Color-coded district stability maps became a ready reference point for Afghanistan analysts as the war intensified. Usually categorizing districts as government-controlled, contested, or Taliban-controlled, such maps and the data that supported them were seen as a crucial measure of coalition progress. Yet the U.S. stopped collecting district stability data in October 2018, ostensibly because it was “redundant.” That decision further limited information and honesty about the prospects for U.S. success in Afghanistan. Sopko told reporters at the time: “Almost every indicia, metric for success or failure is now classified or nonexistent.”

The reasons for this reduced transparency are obvious. As Bill Roggio, editor of the Long War Journal’s prominent open source district stability map, put it, “When data shows a trend that is contrary to a desired narrative, the military, like most bureaucracies, seeks to suppress it… It got harder and harder for the military to push its message, so the information has been buried.”

The effect of attempting to maintain the sustainable stalemate myth went beyond deceiving American taxpayers and the media. Abandoning district data collection may well have contributed to the strategic surprise of the Taliban’s shocking conquest of Afghanistan over the past week. The seeds of this seemingly sudden victory were laid long before, as the security situation in Afghanistan steadily eroded. The Taliban, in the manner of a late-blooming movie star or athlete, spent 20 years becoming an overnight success.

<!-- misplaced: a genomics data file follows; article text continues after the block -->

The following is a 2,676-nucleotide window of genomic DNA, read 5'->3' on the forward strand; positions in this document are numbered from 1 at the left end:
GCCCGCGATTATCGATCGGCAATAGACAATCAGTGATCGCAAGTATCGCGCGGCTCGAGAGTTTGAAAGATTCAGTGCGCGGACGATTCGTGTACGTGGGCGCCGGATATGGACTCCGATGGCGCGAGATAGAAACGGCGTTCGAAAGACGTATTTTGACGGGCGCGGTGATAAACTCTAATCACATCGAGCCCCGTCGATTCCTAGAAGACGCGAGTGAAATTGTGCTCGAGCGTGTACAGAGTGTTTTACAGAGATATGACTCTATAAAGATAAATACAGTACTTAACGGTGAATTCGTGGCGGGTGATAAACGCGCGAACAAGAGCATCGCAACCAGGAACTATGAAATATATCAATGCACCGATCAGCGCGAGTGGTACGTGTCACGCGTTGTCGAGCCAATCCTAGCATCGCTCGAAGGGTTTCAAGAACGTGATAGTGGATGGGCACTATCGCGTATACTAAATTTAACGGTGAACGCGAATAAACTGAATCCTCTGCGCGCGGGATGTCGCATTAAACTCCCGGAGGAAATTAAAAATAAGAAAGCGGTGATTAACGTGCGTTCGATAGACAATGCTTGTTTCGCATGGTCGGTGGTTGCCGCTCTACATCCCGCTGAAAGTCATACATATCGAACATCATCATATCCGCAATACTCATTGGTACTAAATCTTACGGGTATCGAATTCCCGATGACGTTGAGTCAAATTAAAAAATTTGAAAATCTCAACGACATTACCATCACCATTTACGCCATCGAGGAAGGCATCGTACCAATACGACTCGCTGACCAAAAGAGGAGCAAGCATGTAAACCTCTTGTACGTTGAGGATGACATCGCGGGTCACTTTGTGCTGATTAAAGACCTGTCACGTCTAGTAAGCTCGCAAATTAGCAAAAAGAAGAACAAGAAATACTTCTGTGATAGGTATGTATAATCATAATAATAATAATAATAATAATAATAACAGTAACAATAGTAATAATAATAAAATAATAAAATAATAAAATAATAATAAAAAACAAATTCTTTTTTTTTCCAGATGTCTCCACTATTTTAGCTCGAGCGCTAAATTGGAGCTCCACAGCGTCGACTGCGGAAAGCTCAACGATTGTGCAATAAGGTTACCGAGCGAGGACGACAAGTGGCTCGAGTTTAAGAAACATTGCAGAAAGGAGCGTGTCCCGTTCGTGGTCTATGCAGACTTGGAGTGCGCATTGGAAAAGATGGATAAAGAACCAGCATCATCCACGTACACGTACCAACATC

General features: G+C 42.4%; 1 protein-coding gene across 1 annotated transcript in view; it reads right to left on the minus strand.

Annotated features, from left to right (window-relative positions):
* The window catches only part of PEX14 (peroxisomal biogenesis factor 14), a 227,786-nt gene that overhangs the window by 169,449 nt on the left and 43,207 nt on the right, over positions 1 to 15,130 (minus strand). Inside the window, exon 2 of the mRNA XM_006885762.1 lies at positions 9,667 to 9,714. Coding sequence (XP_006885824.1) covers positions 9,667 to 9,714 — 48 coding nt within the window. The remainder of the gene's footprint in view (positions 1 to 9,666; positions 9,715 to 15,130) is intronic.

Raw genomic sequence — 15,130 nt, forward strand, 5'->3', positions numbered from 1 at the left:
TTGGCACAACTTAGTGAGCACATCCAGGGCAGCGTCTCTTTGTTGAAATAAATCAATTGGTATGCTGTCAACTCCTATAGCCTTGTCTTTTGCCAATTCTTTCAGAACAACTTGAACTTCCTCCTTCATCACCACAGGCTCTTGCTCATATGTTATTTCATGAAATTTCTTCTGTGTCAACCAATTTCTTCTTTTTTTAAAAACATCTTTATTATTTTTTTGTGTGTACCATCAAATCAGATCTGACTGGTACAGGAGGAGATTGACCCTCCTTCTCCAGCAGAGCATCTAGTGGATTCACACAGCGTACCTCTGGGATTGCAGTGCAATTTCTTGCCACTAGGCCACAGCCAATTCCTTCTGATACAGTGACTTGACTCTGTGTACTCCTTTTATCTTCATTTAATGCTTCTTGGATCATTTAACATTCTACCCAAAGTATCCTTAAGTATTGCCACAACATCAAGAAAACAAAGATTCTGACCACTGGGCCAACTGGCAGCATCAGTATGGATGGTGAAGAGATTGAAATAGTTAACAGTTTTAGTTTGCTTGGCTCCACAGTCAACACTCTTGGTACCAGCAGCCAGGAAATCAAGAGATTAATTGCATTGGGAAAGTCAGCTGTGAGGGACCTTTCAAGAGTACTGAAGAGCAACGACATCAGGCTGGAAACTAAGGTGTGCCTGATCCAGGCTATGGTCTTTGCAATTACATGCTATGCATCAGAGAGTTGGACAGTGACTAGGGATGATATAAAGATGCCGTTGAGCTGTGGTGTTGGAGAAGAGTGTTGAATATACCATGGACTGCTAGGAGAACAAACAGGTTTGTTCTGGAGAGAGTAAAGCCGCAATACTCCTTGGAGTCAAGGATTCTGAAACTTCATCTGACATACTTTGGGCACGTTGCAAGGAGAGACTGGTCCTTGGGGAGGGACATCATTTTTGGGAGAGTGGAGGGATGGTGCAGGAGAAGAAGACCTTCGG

In his speech to the nation on Monday, Biden rightly rejected the light footprint argument. Those who believe defeating the Taliban is and was a vital national security interest of the United States are welcome to try to make that case, and with it a post hoc justification for escalation. But advocates of a continued U.S. war in Afghanistan should not be allowed to take the easy way out and pine for a mythical sustainable stalemate. That was neither a reality nor a future on offer.